last full measure

Release Date: January 24, 2020
Cast: Sebastian Stan, Christopher Plummer, William Hurt, Ed Harris, Samuel L. Jackson
Director: Todd Robinson
Studio: BCL Finance Group, Boss Collaboration, Foresight Unlimited, Lightbox Pictures, Provocator, SSS Entertainment, SC Films Thailand Co
Distributor: Roadside Attractions
Spoilers: Low
IMDBRotten Tomatoes Wikipedia

Rating: ★★★★½☆

The Last Full Measure is the amazing film you haven’t yet heard of, with Sebastian Stan and an A-list cast telling an incredible war story you never knew.

The Vietnam War drama arrived in movie theaters and deserves a look based on its ensemble alone. Stan, best known as Bucky Barnes/Winter Soldier in the Marvel Cinematic Universe, stars opposite his MCU colleagues Samuel L. Jackson and William Hurt, Ed Harris (Westworld), Bradley Whitford (The Handmaid’s Tale), Linus Roache (Vikings), Christopher Plummer (Knives Out), Diane Ladd and the late Peter Fonda in his final film role.

But come for the cast, stay for the emotional story about a true American hero.

Airman First Class William H. Pitsenbarger (played by Jeremy Irvine of Mamma Mia! Here We Go Again) personally sacrificed his life to save dozens of soldiers trapped by enemy fire on one of the bloodiest days in the Vietnam War. Pitsenbarger is an honest-to-goodness hero, who joined the U.S. Air Force simply to make a difference. As a Pararescueman, he made the decision to descend into a firefight because he wanted to help total strangers. To say more would take away from the impact of the movie, but Pitz’s integrity and selflessness are incredibly inspiring.

His colleague Tully (Hurt) and his parents Frank and Linda (Plummer and Ladd) have spent more than three decades campaigning for Pitsenbarger to receive the Medal of Honor by the time their request lands on the desk of Pentagon lawyer Scott Huffman (Stan in one of his most emotionally raw performances). Scott gets the paperwork on the day his boss has just resigned, and he’s more concerned about finding himself a new job than dealing with something that happened well before he was born.

However, after Tully makes an appeal to Scott’s boss Whit Peters (Roache in a supporting but impressive role), Scott is ordered to entertain his request. And looking into why Pitsenbarger deserved the Medal of Honor, but was instead downgraded to an Air Force Cross, opens up a decades-long story of sacrifice, pain, and reckoning.

The Last Full Measure isn’t a thriller. Rather, it’s a very human movie that traces one man’s sacrifice and the many lives that were affected by it, as told through “the new guy” Scott.

Scott travels the country, and even back to Vietnam, to gather statements from those who were there on the day William H. Pitsenbarger saved so many lives. Everyone has their own tale to tell, having been affected by what happened differently, and being affected again by Scott dredging up the past. It’s remarkable to see how each character, and each actor, handles the trauma differently—proving that no story is the same, but also showing them in a positive light. The Last Full Measure has one of the most three-dimensional depictions of war veterans in recent memory.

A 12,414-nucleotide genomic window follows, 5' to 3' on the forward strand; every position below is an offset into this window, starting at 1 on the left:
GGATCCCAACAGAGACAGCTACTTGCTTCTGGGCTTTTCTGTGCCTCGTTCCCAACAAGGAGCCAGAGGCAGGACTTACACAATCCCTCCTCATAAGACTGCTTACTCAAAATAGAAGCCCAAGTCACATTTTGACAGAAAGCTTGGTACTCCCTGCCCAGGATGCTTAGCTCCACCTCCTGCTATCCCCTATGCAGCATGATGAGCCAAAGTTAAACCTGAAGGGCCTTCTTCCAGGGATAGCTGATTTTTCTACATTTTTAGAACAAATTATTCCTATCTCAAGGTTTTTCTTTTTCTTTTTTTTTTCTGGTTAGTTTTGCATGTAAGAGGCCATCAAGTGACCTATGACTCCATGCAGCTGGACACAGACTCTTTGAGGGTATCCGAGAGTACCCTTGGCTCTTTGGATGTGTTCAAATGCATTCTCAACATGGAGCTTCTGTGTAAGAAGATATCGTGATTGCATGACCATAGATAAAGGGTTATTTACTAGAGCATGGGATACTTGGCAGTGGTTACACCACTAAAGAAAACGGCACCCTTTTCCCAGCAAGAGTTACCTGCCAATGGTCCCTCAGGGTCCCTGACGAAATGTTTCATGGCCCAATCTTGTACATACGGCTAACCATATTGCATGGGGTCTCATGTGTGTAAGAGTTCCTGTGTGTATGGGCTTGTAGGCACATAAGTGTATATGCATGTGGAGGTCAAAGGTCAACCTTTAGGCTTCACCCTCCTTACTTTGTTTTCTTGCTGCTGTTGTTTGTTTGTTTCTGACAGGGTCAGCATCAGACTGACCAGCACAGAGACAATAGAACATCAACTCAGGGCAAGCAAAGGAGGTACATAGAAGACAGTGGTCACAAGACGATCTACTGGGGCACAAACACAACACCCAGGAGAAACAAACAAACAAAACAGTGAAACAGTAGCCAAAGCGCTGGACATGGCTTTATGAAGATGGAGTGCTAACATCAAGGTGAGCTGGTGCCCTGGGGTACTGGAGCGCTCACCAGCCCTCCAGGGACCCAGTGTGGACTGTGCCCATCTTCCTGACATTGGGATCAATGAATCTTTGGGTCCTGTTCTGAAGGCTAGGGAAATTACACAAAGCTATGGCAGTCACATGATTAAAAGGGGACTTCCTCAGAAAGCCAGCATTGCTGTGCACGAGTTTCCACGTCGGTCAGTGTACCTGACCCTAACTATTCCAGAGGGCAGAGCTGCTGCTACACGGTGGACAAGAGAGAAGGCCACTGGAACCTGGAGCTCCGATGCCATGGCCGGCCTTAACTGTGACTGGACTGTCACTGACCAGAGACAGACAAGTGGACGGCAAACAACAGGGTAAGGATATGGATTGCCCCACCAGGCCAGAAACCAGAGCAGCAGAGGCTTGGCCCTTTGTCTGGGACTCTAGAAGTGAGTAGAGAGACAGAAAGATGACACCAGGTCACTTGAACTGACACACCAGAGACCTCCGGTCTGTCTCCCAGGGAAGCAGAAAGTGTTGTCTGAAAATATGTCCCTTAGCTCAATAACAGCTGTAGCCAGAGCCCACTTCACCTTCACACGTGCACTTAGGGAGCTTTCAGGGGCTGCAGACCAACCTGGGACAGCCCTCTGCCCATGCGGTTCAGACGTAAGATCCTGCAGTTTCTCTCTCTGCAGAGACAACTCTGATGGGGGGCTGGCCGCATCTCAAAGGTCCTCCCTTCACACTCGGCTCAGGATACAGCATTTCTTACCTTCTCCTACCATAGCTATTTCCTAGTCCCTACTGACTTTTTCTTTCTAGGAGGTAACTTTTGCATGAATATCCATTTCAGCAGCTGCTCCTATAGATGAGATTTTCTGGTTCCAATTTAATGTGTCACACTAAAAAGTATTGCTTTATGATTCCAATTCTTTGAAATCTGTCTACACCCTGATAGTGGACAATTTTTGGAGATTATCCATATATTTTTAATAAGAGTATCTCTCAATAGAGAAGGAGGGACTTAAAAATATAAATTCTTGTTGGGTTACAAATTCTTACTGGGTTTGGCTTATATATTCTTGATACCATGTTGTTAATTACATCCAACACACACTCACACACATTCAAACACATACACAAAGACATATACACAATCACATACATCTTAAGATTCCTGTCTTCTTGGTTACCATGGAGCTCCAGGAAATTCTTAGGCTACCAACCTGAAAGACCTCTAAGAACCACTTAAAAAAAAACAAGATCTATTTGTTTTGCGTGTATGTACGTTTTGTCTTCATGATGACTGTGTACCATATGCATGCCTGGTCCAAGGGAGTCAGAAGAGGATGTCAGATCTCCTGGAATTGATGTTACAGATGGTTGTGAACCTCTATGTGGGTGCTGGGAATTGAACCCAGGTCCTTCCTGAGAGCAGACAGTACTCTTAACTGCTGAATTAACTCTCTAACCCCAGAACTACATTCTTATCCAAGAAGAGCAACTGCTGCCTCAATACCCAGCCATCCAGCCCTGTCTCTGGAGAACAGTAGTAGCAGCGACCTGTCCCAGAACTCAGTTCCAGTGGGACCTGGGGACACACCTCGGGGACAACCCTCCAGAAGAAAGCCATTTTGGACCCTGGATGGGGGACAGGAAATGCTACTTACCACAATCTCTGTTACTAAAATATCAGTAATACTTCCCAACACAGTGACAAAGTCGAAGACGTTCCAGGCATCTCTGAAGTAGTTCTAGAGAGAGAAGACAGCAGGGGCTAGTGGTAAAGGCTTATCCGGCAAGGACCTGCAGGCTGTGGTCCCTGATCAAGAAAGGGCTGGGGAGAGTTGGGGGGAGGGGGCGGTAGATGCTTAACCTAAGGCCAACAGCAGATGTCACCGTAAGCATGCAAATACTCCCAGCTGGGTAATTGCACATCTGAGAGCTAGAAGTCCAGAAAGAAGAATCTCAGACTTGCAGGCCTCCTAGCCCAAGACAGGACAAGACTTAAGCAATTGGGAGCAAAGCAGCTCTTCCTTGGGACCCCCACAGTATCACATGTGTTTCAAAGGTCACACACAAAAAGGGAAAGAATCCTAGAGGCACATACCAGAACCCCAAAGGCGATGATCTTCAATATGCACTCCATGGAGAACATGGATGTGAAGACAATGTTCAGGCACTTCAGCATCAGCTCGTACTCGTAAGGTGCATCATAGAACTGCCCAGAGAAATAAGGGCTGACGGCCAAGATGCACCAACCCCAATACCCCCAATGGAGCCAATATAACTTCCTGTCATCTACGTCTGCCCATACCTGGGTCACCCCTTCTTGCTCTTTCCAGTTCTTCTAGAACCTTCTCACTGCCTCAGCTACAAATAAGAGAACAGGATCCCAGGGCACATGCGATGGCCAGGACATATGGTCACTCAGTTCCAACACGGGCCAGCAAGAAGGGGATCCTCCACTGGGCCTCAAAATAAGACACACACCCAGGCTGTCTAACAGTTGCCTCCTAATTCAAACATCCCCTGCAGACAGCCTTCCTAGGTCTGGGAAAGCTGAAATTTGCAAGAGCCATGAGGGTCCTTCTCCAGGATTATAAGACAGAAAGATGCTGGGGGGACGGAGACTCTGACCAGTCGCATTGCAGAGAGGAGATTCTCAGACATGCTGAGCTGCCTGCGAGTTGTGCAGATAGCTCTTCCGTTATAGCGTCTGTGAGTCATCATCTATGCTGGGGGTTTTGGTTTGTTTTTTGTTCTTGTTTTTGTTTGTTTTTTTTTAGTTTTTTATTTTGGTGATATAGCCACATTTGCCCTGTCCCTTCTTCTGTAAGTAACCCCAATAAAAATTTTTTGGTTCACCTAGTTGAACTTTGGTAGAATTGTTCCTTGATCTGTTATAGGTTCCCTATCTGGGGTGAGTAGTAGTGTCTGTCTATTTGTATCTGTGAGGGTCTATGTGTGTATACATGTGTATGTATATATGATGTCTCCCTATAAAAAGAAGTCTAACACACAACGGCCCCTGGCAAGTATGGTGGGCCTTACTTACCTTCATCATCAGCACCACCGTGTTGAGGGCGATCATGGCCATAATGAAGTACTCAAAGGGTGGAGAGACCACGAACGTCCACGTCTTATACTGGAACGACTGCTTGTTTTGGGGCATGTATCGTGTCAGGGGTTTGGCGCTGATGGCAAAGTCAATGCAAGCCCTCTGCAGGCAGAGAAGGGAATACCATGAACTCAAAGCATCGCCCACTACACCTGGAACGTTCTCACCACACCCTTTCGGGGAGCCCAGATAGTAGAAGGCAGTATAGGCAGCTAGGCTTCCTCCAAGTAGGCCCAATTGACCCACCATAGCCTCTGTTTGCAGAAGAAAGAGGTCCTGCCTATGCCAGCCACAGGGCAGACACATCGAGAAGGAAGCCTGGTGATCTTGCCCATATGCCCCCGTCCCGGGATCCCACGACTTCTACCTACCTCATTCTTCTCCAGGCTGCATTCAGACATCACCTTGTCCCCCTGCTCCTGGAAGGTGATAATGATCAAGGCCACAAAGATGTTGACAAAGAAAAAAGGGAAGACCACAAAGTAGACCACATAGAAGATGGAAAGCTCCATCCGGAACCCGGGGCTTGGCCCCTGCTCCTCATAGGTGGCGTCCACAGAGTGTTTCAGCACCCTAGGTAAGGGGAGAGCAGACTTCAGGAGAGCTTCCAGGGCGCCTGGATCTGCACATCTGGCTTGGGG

Writer and director Todd Robinson makes a very interesting creative choice, as well, to show Pitsenbarger’s story in flashbacks sprinkled throughout the movie as each survivor talks to Scott. It makes the film that much more raw. We aren’t told “this is what happened” but instead we get it in bits and pieces from each person’s perspective, able to learn more and understand better, until near the end of the movie we are able to put all the pieces together just in time to see Pitsenbarger’s final, fateful decisions. It makes everything resonate that much more because we have that complete picture.

But it’s the cast that carries The Last Full Measure. What could have been a gloomy, tragic, emotionally overwrought melodrama is portrayed with class and poise. Stan anchors the film as Scott Huffman, and while his character is affected by what he sees and hears in an authentic way. Stan slowly digs deeper into his character, and his growth feels genuine.

Although Linus Roache only appears in three scenes as Scott’s boss Whit Peters, the Homeland alum is spot-on playing a bureaucrat who isn’t the prototypical bureaucrat; it makes you wish there was more of him, especially contrasted with Whitford, who has an anti-Josh Lyman moment portraying Scott’s cynical colleague Carl Stanton. Christopher Plummer is amazing in every scene in which he appears, and the scenes between Samuel L. Jackson and Stan have a particular pop given the moments they’ve shared in the MCU. Their pre-existing chemistry with each other makes their interactions that much more interesting.

Even if you’re not a history buff or interested in war movies, The Last Full Measure is a film you should see for how fantastic actors dedicated themselves to an important story. Each and every one of them is able to disappear into their characters, and we forget we’re watching Academy Award winners, nominees, and Marvel heroes—instead we just see them as real-life heroes. 

And it’s incredible that it took more than 30 years to get William H. Pitsenbarger his Medal of Honor and almost 20 to get The Last Full Measure made, because Pitsenbarger’s story is one that everyone needs to know.

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